I can recall a time when my Prince albums weren’t safe to leave lying around the house.
As a teenager—having moved from the endless possibilities of a city like L.A. to the small-town realities of a rural town in Oregon—I worshipped at the altar of Prince Rogers Nelson, mostly for everything that made my parents dislike him.
Dude was just different—take a look at the Dirty Mind album cover and then tell me that not only did he stand out from everything else going on in pop music around him, but that there wasn’t also some excellent punk-rock shock value in having a five-foot-two guy in fishnet stockings staring back at you from a record that featured lewd and lascivious titles such as “Dirty Mind” and “Head”?
He was badass; he was a musical savant; he could play every instrument in every style (even ones you’d never heard of before) better than you, or the best player you knew of; he could sing/dance/entertain; he could write circles around his contemporaries (in fact, wrote hits for artists ranging from Sheena Easton and Cyndi Lauper to the Time and the Bangles). He dated everyone in sight. Created stars of lesser talents. Had the most diverse, crazily composed band (the Revolution) in pop—a keyboard-pounding Doctor? Seriously? And mostly, made it totally OK to be an outsider, different, weird. In fact, Prince made it cool to be willfully eccentric.
I will absolutely never forget the first time I saw Purple Rain. I was back home in Long Beach, Calif., and went to a local theater there with some friends—and was treated to lines around the block, about two dozen different guys in Prince hairdos with purple trenchcoats on, and an audience that shouted back at him, recited the lines as if they were auditioning for roles in the film and had the best time of their young lives laughing, crying and generally carrying on as if Prince was there performing live in theater with us.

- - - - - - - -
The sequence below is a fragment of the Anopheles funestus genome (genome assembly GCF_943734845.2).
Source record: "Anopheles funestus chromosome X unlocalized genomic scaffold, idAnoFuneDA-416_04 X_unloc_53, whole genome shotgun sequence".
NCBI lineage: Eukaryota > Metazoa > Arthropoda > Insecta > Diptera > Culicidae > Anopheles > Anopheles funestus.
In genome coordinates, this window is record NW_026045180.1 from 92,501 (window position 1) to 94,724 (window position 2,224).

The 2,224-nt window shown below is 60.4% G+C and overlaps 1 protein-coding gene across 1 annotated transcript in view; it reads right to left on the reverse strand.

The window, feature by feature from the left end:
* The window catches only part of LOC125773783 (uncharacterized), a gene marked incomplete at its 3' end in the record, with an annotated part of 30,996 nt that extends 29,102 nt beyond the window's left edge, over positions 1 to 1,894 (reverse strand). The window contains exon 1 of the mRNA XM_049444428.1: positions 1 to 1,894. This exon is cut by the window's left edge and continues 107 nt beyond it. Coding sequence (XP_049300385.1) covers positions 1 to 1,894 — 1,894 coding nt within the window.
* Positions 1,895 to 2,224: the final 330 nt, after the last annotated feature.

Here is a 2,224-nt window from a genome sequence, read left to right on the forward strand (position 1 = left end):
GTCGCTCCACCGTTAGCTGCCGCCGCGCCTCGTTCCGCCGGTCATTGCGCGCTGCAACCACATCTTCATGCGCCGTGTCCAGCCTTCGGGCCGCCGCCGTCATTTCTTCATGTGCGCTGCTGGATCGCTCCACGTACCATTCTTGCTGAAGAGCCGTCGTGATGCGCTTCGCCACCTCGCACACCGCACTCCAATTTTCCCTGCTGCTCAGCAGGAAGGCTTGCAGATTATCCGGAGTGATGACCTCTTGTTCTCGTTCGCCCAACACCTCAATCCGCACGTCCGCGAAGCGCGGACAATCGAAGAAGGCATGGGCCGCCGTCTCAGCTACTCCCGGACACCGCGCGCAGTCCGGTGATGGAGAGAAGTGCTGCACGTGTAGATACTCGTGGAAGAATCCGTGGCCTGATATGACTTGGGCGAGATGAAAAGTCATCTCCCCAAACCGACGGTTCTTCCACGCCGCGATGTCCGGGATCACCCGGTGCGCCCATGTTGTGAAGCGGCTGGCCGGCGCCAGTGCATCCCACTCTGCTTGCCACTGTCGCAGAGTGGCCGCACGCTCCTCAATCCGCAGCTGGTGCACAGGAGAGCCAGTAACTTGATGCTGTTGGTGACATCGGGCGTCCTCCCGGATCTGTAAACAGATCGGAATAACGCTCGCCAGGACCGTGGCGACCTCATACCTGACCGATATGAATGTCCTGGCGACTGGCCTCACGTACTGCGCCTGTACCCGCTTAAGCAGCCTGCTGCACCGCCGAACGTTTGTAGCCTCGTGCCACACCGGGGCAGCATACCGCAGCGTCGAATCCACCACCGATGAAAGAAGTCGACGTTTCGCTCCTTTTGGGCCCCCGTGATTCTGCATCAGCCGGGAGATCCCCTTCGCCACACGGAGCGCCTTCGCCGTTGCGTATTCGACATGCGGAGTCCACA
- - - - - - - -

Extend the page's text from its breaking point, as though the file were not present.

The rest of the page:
It was a community of self-identified weirdos, freaks and music geeks. Who would turn out to be my people for life.
Others will no doubt write tributes that attempt to capture his vast cultural influence (you can’t get to Afghan Whigs, Outkast, D’Angelo or even Kendrick without first detouring through Paisley Park), bemoan the fact that it took the Rock And Roll Hall Of Fame so long to induct him, compare his early influential years with his latter-day, more-experimental era,or fete his insanely prolific output (39 studio albums, and who can even count how many other projects or collabos).
This isn’t about all that. Nope. I wanna talk about the Kid—the name of his character (modeled after, who else, Prince) in Purple Rain—and what that Kid meant to me and millions of others over the years.
The Kid was self-contained, pleasing no-one but himself, beholden to no other (insanely high) standards but his own. A guy whose act didn’t stop the moment he stepped off the First Avenue and 7th Street Entry stage. The Kid lived his music. And Prince’s life was his music. He built an entire world—the Minneapolis-area Paisley Park Recording Studio and environs—in which writing, recording, refining and iteration were the primary outcomes, and where living out your dreams and giving birth to material born of an impossibly large imagination was the objective. Dude was into freedom—musical, stylistic, love, life—in a way that those of us who were familiar with Jimi Hendrix (an icon who no doubt influenced a young Prince’s material and steez) could only begin to imagine.